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Source: WSJ

 

The Labor market continues to improve. Last week Bureau of Labor Statistics reported 204,000 new positions created, and adjustments to prior months data were upward.

But the gains are not all they are cracked up to be. The jobs recovery has not been evenly distributed. The beneficiaries of the economic recovery have been a somewhat narrow group: Those who are highly educated and already are high earners are feeling the positive effects in both employment and wage gains. For the rest of the labor pool, it is not nearly so rosy a story.

Consider the difference in joblessness: Unemployment rates for those with a college degree is just 3.8 percent; its even lower for those with graduate degrees. Those workers who have less than high-school diplomas? Their unemployment rate is 10.9 percent.1

Wage differences are also similarly stark. The top quartile has seen 12.2 percent increase in wages since the recession ended in 2009. The bottom quartile’s gains have been half that, at 6.0 percent. The gains are even greater for the top decile, with heavy concentrations of wage increases in the top 1 percent.

As the Wall Street Journal noted, this is why the “four-year-old upturn still doesn’t feel like one to many Americans.” As high earners are spending their disposable incomes on luxury goods, much of the rest of the economy feels stuck in neutral.

As Bloomberg View showed in an interactive graphic on Friday, many well-paying middle-class jobs have disappeared. Manufacturing and construction and two sectors that have done rather poorly in this recovery.

There are lots of other examples of this bifurcation. Young versus old, high-education versus low-education, highly skilled vs. unskilled.

Perhaps the biggest split surprise is in confidence levels. As the chart above shows, there is a split just about at the level of median household income in the US (~$51,000). Those whose families are earning above that line are feeling more comfortable with the slowly improving economy, improving wages and job security. Those below the median income levels say they have far less confidence in the economy. There is a huge 47.5 point gap between the two.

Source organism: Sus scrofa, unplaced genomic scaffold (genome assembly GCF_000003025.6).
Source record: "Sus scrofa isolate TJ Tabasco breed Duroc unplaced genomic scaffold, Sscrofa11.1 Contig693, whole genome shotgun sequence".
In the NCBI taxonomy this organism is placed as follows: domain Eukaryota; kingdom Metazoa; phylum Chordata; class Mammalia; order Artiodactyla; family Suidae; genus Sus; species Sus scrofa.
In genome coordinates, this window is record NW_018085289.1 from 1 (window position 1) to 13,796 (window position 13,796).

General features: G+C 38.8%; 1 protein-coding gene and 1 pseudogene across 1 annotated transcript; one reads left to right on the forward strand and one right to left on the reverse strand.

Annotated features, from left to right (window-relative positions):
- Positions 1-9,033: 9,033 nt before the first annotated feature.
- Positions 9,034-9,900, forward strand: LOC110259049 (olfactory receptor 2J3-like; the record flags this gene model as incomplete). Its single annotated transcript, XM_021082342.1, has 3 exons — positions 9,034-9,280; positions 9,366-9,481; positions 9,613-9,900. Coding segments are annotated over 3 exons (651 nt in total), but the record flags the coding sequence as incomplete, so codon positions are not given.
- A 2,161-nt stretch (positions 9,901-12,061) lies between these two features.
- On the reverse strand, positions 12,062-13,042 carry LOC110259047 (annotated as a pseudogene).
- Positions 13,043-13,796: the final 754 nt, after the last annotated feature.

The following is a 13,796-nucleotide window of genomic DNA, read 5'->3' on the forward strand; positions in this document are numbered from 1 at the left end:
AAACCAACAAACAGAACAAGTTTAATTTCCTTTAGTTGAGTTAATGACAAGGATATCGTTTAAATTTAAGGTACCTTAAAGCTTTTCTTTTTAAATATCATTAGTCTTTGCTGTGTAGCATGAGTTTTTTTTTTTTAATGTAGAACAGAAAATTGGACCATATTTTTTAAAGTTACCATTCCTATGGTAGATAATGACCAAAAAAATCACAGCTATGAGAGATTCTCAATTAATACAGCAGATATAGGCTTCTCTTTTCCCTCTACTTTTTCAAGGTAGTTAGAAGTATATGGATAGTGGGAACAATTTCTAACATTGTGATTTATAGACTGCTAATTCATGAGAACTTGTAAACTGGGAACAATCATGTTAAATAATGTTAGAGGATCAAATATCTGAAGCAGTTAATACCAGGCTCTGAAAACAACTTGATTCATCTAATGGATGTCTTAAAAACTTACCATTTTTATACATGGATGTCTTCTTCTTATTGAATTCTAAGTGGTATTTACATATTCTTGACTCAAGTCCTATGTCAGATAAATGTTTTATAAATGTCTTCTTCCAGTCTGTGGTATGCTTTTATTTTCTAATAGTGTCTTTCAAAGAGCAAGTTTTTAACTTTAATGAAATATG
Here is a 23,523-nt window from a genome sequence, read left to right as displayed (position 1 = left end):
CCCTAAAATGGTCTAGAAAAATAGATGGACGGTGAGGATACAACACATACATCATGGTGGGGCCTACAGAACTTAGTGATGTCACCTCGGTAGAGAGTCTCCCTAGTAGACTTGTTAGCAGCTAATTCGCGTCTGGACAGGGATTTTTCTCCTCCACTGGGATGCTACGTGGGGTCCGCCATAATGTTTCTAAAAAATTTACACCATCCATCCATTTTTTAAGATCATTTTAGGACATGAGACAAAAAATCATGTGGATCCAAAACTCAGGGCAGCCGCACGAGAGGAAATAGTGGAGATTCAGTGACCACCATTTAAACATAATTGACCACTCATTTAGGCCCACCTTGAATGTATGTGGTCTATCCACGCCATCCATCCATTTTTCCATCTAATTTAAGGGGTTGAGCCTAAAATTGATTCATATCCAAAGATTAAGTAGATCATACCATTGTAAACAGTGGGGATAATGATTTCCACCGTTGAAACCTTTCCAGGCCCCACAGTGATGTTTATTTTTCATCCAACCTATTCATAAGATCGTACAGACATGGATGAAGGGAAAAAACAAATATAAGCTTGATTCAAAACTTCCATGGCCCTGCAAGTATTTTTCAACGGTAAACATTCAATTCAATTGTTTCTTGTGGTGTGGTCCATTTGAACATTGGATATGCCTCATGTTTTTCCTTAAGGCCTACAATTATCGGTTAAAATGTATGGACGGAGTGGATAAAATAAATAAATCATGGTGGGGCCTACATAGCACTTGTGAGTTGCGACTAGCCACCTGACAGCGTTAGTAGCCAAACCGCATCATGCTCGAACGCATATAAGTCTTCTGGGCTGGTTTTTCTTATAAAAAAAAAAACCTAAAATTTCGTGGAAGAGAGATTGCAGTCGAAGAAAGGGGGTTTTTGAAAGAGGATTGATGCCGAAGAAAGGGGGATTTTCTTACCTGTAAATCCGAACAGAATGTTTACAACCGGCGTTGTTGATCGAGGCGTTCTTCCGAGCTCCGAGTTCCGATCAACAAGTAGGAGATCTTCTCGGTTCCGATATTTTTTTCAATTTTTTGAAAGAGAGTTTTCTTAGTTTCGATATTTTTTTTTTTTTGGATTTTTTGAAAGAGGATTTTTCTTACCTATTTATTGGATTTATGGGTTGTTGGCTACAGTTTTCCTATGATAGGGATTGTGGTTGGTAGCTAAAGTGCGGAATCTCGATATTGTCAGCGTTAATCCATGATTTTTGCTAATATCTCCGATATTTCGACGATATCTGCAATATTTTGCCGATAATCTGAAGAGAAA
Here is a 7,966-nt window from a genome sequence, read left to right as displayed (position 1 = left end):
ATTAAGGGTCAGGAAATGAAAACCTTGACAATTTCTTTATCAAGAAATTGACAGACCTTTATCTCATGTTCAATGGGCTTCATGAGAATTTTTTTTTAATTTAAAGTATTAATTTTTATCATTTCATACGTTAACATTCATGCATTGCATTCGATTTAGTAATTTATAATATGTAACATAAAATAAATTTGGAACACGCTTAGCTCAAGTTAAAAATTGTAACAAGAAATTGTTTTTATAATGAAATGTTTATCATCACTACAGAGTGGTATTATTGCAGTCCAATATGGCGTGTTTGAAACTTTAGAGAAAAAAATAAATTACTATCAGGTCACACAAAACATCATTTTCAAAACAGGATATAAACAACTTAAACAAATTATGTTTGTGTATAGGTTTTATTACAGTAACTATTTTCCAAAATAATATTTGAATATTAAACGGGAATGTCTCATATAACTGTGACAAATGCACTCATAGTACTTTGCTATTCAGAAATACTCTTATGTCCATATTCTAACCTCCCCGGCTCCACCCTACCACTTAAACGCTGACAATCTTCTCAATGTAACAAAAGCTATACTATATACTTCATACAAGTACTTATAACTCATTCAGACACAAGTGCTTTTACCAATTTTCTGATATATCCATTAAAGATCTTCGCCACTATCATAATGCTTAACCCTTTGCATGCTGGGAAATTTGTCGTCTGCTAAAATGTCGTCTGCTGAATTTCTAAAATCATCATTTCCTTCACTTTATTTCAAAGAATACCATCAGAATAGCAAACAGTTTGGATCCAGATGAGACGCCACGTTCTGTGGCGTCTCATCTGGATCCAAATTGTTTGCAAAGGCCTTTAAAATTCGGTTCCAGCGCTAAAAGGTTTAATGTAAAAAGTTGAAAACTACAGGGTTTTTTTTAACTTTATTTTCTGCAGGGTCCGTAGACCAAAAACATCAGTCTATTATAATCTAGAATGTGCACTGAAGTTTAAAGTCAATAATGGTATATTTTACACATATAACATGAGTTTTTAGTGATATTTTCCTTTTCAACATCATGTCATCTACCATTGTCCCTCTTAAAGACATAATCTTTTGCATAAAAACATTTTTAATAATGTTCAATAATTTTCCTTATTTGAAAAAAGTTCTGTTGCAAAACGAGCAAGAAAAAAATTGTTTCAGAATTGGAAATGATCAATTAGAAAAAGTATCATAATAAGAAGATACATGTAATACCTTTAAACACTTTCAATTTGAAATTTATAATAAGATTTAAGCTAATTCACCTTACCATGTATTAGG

Source: WSJSource: WSJ

Usually by this point in the recovery, the economic gains are less lumpy and more evenly distributed. Whether it’s a function of this being a post-credit-crisis era, or a somewhat artificially manufactured economy, it points out a weakness in the current employment situation.

It could be worse — we could be suffering from Europe’s elevated unemployment levels — well over 10 percent in many countries.

 

 

Originally published here

Category: Data Analysis, Employment

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3 Responses to “The Bifurcated Recovery in Jobs”

  1. farmera1 says:

    Welcome to the new normal.

    -Robots, computers and automation are replacing labor
    - Need cheap untrained labor, go over seas
    -Capital is hammering labor (low interest rates, cheap available capital, all add to the growth of replacing humans with machines)

    Productivity gains reflected by wage gains for the last 30 years or so have gone to the upper percentages (say 5%) of wage earners.

    Get used to it. Why will this change? Me thinks not. There is no rosy picture to be had. It will continue to get tougher for the uneducated labor. They are competing directly with cheap foreign labor, robots and all kinds of automation.

  2. S Brennan says:

    Better for some? To be sure, but this handy-dandy Labor Force participation calculator [you get to set the time scale Sherman], I set it to 1978-2013 and Oct shows 62.8% which is down from 65.0% in 2009.

    http://data.bls.gov/pdq/SurveyOutputServlet

    To prophylactically prevent the same tired excuses, if you peel back the data, it’s younger people who are “not participating”…older people are actually increasing their participation. So yes…

    Houston…we have a problem here.